W. Dale Stevens, Department of Psychology, York University
Title: What Can Resting-State Functional Connectivity MRI Reveal About Higher-Level Cognition?
Ebbinghaus Empire Series 2014-2015
VIDEO RECORDING OF TALK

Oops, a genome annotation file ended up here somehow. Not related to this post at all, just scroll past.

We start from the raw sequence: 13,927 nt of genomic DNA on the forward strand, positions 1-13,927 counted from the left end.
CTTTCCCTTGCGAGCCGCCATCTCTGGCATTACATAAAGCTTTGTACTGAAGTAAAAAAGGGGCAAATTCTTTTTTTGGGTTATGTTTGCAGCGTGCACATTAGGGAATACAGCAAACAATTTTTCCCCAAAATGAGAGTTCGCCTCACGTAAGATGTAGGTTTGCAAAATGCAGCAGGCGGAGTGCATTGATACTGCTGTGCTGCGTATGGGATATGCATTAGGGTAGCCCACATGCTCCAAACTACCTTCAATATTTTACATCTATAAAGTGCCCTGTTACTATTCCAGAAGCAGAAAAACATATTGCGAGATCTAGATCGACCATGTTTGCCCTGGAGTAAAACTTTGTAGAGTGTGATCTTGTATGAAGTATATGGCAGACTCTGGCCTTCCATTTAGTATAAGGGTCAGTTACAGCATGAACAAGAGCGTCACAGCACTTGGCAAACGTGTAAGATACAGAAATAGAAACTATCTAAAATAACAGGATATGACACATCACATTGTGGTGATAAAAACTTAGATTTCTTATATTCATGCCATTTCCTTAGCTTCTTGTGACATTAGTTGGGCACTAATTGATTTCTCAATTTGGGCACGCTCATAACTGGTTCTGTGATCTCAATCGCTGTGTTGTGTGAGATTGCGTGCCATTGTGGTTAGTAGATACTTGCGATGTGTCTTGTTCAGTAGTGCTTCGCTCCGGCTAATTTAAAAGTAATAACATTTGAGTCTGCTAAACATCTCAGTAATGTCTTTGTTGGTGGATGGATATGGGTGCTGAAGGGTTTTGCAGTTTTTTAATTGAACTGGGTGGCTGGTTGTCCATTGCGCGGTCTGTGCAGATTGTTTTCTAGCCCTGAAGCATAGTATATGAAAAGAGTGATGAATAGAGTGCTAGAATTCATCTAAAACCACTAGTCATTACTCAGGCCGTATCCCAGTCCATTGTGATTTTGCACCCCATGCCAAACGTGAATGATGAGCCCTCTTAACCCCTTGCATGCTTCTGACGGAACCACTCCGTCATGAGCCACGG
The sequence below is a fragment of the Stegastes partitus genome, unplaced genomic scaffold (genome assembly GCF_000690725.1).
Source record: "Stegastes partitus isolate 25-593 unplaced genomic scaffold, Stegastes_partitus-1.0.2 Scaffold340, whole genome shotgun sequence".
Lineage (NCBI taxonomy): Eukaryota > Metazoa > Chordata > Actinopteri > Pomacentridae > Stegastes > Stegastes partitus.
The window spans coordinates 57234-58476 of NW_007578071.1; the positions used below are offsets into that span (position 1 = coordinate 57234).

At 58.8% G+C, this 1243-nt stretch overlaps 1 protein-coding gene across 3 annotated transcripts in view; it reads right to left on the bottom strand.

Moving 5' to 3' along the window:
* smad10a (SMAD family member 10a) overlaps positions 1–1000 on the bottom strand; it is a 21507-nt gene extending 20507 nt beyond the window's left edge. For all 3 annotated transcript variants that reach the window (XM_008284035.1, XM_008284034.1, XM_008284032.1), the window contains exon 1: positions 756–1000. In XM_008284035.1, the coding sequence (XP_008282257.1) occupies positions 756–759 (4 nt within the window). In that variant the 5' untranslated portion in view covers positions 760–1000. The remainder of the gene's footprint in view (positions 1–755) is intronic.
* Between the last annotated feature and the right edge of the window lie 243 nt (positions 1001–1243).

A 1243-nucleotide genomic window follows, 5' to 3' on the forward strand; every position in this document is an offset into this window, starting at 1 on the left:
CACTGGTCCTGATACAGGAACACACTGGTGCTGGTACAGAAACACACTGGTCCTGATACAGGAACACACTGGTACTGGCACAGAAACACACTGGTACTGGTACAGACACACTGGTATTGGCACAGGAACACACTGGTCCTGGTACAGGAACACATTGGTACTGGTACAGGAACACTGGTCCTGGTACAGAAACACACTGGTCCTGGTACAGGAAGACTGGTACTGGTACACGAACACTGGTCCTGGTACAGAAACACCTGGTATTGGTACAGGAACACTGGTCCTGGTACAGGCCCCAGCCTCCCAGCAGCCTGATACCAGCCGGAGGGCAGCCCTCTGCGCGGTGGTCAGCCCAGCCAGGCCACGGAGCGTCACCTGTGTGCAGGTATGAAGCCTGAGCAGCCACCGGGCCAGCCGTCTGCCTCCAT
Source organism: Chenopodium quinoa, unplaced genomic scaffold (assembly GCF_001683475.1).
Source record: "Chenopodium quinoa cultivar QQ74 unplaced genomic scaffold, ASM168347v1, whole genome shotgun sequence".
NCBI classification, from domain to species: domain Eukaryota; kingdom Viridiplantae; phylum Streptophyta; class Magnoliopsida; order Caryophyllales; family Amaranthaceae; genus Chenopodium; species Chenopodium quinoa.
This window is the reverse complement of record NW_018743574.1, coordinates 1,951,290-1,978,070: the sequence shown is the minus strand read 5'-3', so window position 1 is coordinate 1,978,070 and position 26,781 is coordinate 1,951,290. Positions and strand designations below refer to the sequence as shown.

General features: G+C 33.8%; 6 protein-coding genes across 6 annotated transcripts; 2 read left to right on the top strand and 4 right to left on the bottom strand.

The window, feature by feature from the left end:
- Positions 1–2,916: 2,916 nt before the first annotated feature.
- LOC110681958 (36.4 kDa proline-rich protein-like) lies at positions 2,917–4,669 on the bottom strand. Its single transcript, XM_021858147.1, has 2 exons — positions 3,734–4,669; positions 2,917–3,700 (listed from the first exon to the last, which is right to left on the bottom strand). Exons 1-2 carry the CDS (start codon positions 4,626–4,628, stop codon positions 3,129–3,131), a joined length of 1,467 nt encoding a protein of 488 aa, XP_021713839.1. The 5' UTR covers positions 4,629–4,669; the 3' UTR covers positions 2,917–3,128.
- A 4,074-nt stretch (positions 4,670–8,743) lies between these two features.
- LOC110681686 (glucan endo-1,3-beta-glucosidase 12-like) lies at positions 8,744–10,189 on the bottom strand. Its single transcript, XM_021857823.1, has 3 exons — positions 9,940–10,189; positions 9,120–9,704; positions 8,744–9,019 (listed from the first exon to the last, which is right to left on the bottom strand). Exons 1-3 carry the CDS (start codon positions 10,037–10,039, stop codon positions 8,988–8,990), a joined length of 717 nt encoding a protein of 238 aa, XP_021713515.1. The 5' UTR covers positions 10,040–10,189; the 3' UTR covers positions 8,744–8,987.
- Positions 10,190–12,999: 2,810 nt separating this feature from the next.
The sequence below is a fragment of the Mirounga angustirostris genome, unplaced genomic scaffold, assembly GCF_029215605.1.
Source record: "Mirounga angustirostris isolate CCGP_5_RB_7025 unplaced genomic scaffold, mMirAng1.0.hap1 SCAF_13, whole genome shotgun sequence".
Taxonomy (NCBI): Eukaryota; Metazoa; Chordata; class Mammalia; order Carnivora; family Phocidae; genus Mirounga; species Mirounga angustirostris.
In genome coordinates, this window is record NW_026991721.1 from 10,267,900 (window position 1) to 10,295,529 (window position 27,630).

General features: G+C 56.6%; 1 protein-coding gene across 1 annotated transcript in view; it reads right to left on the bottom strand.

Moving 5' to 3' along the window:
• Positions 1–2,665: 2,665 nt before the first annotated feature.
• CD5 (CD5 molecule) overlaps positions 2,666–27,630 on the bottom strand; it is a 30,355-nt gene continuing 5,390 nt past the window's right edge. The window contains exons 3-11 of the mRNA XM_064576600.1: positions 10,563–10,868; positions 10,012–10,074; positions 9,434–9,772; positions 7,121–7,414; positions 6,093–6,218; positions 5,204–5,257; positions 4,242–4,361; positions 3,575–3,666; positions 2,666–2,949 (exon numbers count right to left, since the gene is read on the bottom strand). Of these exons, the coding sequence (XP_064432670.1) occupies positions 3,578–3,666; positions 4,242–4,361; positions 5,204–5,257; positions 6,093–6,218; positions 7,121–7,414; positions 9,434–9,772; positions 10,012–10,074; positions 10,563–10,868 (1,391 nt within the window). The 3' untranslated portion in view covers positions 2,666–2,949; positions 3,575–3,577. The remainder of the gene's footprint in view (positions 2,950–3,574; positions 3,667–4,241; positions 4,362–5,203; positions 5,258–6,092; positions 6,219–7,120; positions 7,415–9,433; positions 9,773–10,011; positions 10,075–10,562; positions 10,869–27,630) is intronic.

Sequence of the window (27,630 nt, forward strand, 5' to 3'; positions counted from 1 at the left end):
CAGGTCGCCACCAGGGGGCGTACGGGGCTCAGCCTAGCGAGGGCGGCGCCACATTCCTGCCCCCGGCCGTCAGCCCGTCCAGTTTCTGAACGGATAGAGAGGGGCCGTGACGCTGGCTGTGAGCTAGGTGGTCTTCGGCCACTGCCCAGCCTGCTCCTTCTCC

Abstract: Analysis of spontaneously correlated low-frequency activity fluctuations across the brain using functional MRI - commonly referred to as resting-state functional connectivity (RSFC) MRI - was initially seen as a useful tool for mapping functional-anatomic networks in the living human brain, characterizing brain changes and differences in clinical populations, and studying comparative anatomy across species. However, little was known about the potential relevance of RSFC to cognitive processes. Indeed, there has been considerable controversy and debate as to the utility of studying the resting-state in cognitive neuroscience. However, recent work has shown that RSFC, rather than merely reflecting passive or epiphenomenal activity within underlying brain networks, reveals important dynamic processes that play an active role in cognition. In this talk, I will present my recent work demonstrating that RSFC is functionally relevant to human behavior and higher-level cognition - including perception, language, learning and memory, and the organization of conceptual knowledge - and propose a hypothesis regarding its mechanism of action on functional network dynamics and cognition.
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